Today marks the start of Rosh Hashanah, the Jewish New Year festival. Last Saturday I had the pleasure of visiting the Jewish Liberal Synagogue to meet local children who had taken part in designing Rosh Hashanah cards and awarding a prize for the winning entry (pictured).
Today marks the start of Rosh Hashanah, the Jewish New Year festival. Last Saturday I had the pleasure of visiting the Jewish Liberal Synagogue to meet local children who had...
Reports that St Mary's Hospital is pencilled in for closure in order to realise the development potential of the prime central London site have been swiftly denied.
I am encouraged by the emphatic rebuttal on the part of the Imperial Hospital Trust. The trouble is that the Trust has a massive financial shortfall to deal with, at a time of unprecedented instability in the NHS, and all choices are going to be difficult ones. Worse still, the Conservatives are pushing through a reckless, wasteful and bureaucratic reorganisation of the NHS, which will get in the way of patient care.
Forcing through the biggest NHS reorganisation in its history when finances are squeezed and all efforts should be dedicated to making sound efficiencies and improving services, is high-cost and high-risk.
The NHS and Social Care Bill was railroaded through the House of Commons this week, leaving the essential elements of the Tories' long terms plans to set the NHS up as a full scale market, based on the model of the privatised utilities, firmly in place. A new economic regulator will enforce competition law on the NHS for the first time, and have the power to fine hospitals 10% of their turnover for working together.
The Bill removes a key protection of the 1946 Act that set up the NHS - that the Secretary of State for Health is directly accountable for providing the health service. The Government's plans will break up the NHS as a national public service so that patients will increasingly see the services on which they depend subject to the lottery of where they live.
No fewer than 5 new quangos are being set up to manage the NHS, and local Primary Care Trusts also disappear into 5 different groups- all involving more start-up costs but offering less transparency for the public.
Adapting the NHS as needs change and medical skills and technologies change will never to uncontroversial. But the upheaval this reorganisation brings, combined with funding cuts, make change harder not easier, and we are all the losers.
Reports that St Mary's Hospital is pencilled in for closure in order to realise the development potential of the prime central London site have been swiftly denied. I am encouraged...
With MPs meeting to vote on the final report stage of the Health and Social Care Bill next week this is crunch-time for the NHS.
Having only allowed two weeks to vote on the new bill earlier this summer there is a genuine concern that ministers are looking to railroad this legislation through the Commons. MPs will get only two days to debate these amendments next week, as the prime minister and his deputy hope to square everything off before their party conferences.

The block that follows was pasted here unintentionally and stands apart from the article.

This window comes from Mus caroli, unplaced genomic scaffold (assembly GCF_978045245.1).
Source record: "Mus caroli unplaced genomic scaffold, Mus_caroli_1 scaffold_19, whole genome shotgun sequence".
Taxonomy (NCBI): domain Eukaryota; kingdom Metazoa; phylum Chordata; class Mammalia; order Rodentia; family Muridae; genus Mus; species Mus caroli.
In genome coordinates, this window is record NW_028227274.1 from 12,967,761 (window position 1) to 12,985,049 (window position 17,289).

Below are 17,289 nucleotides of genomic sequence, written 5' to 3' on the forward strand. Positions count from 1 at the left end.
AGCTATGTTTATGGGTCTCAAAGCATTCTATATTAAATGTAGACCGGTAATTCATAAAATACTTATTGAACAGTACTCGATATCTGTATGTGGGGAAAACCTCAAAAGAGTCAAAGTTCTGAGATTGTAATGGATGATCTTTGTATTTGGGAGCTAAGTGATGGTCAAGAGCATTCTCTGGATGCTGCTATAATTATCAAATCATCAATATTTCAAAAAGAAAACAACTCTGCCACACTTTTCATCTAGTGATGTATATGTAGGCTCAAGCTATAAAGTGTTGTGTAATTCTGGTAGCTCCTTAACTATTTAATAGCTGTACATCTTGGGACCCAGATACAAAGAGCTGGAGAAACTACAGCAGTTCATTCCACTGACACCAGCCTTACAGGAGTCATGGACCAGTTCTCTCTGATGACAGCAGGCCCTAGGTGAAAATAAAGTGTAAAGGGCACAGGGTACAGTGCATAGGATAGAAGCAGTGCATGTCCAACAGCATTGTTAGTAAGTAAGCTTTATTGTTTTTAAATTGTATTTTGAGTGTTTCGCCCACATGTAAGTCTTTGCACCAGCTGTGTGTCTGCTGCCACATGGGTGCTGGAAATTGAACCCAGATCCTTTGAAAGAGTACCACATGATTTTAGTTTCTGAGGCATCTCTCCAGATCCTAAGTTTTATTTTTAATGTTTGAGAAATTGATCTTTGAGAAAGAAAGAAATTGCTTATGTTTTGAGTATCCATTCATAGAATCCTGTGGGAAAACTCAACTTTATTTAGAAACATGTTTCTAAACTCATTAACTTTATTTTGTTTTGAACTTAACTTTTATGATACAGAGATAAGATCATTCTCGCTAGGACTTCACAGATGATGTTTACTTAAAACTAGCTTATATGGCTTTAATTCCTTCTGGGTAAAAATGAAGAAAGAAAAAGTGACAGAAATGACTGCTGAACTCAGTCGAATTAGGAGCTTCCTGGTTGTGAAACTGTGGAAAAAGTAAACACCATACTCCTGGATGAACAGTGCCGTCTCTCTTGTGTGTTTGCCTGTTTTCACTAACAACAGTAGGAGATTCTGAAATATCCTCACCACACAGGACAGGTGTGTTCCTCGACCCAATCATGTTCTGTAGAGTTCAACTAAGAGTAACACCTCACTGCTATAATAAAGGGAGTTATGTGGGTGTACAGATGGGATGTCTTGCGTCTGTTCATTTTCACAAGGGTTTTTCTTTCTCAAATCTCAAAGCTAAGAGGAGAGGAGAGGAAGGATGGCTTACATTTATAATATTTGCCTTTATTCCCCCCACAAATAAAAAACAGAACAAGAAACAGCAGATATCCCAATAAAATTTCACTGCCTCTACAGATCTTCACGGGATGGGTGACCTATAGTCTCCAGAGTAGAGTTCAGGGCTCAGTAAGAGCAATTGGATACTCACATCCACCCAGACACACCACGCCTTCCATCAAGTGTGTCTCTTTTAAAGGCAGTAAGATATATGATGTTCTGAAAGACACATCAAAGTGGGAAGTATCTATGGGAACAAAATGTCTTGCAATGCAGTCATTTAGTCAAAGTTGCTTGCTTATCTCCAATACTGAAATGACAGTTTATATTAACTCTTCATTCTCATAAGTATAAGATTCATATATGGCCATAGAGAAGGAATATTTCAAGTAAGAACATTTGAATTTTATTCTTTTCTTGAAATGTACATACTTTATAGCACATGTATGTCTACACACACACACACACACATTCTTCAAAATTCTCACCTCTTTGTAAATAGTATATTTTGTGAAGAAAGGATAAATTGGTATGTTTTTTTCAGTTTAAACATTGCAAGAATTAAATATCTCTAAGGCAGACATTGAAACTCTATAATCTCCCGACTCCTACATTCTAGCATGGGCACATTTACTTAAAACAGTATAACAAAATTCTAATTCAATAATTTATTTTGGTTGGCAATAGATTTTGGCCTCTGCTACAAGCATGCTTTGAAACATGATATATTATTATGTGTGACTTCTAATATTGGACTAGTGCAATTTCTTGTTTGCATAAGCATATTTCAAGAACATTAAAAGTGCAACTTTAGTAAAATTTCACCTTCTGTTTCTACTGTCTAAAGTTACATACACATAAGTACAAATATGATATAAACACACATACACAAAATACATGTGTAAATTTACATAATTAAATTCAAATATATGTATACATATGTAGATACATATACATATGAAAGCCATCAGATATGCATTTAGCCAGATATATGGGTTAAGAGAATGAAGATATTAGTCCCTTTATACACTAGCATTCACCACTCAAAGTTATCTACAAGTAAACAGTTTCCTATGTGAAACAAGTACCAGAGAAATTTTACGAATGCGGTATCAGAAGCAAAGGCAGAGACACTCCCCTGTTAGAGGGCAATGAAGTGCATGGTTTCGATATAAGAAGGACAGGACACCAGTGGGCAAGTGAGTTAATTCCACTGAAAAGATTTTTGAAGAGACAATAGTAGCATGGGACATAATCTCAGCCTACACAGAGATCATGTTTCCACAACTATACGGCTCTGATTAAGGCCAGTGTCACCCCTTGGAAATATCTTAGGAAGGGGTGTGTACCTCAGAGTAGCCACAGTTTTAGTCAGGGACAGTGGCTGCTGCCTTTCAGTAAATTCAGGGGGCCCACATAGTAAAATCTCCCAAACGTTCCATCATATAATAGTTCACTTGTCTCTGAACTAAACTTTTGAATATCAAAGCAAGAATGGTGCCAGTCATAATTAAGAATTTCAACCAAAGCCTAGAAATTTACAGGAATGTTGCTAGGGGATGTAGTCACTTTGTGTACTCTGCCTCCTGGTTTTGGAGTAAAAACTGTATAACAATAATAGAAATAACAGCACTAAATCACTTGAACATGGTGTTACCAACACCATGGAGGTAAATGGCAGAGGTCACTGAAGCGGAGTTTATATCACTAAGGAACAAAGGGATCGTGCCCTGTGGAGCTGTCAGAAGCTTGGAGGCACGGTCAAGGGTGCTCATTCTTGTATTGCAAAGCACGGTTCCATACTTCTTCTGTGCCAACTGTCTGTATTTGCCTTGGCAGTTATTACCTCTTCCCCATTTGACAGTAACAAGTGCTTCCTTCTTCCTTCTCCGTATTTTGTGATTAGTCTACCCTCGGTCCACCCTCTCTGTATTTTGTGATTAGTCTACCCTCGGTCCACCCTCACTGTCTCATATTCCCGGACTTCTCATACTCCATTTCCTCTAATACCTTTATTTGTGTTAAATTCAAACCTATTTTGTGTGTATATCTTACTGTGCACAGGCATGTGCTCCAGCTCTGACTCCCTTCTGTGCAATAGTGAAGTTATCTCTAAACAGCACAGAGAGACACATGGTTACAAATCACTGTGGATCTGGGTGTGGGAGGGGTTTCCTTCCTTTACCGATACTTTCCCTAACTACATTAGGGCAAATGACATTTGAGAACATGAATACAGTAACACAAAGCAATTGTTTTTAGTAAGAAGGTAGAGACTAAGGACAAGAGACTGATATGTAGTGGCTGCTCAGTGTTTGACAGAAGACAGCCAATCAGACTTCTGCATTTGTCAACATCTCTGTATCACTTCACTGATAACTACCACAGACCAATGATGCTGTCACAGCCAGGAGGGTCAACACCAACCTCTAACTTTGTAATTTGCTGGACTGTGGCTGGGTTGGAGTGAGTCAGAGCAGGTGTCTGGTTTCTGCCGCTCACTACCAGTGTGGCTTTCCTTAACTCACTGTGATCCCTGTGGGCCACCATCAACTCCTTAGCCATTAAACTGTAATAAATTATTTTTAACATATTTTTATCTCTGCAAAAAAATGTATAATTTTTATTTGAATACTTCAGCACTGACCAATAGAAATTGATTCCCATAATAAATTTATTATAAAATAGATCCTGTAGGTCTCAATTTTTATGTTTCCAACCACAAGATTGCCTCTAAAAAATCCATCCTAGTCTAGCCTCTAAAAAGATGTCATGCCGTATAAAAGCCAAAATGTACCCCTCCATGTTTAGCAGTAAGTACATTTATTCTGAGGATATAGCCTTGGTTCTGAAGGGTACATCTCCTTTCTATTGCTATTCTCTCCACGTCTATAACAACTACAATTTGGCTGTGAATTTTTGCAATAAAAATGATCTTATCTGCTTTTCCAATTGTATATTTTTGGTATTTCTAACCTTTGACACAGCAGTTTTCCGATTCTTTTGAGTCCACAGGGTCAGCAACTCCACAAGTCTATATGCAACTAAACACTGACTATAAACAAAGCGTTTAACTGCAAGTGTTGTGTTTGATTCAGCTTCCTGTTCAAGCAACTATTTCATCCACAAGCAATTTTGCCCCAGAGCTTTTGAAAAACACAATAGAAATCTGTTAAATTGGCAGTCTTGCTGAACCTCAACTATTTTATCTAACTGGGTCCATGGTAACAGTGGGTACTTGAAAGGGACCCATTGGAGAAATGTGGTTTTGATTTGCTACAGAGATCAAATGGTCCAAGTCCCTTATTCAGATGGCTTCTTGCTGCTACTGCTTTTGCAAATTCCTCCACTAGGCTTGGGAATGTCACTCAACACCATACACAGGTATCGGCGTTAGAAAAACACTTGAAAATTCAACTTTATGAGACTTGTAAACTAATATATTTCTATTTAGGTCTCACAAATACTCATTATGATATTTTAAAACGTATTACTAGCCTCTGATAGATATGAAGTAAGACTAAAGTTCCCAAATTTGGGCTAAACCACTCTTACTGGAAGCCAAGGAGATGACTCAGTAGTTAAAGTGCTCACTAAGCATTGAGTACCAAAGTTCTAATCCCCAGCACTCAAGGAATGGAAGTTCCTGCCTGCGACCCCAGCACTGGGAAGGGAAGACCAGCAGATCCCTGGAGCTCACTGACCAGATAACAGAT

Individuals and organisations concerned about the changes only have limited time to force the government to re-think its position.
The Health and Social Care Bill: Re-branding not Re-thinking
As you will know the government announced its plans for NHS reform in the Health and Social Care Bill back in January of this year.
It does not need re-stating that the Bill was highly controversial. The original Bill wanted to achieve the following things through changes to the NHS:
• To hand responsibility for the commissioning of services and medication for patients to groups of GPs in ‘consortia.' In my view this would mean they would either have to spend less time providing frontline services or would have to employ private administrators to run them (in many cases this is likely to be Primary Care Trust staff who have just been made redundant at cost) resulting in more tax payer money turning into private profit;
• To increase the amount of private investment in the NHS and allow private companies to run NHS services and use NHS facilities meaning tax-payer money going into the pockets of private health providers;
• To stop local people from campaigning to save their local health services if it was at risk from closure;
• To make the regulatory body Monitor's prime function to promote competition and private investment rather than promote the best quality care.
These initial proposals caused outrage amongst doctors, nurses and the general public and rightly-so. As you will know the result was that David Cameron and Andrew Lansley announced they would conduct a ‘listening exercise' in order to take into account the concerns of health professionals and the rest of the country.
However, despite the work of Dr. Steve Field of the NHS Future Forum and his team in conducting an in-depth consultation and suggesting a comprehensive set of proposals to modify the Government's original intentions, the amendments the Government put forward amounted to little more than a re-brand rather than a genuine re-think.
The new amendments in the Bill have made it much vaguer. This means that although the Government has amended some of the specific points of controversy it has not put sufficient safeguards in their place. For example, the Government have agreed to amend Monitor's key role from that of promoting competition but they have not said what will replace this. As a result I believe even more loopholes for back-door privatisation have been created.
On top of this, while trying to paper over the cracks of an already flawed bill, the government has created a contradiction between what they have said they want and what is actually in the bill. For example, they have said they want fewer commissioning boards than currently exist but with the short-term political fixes they have made to the Bill, it is almost certain that more will be created. This simply means more bureaucracy.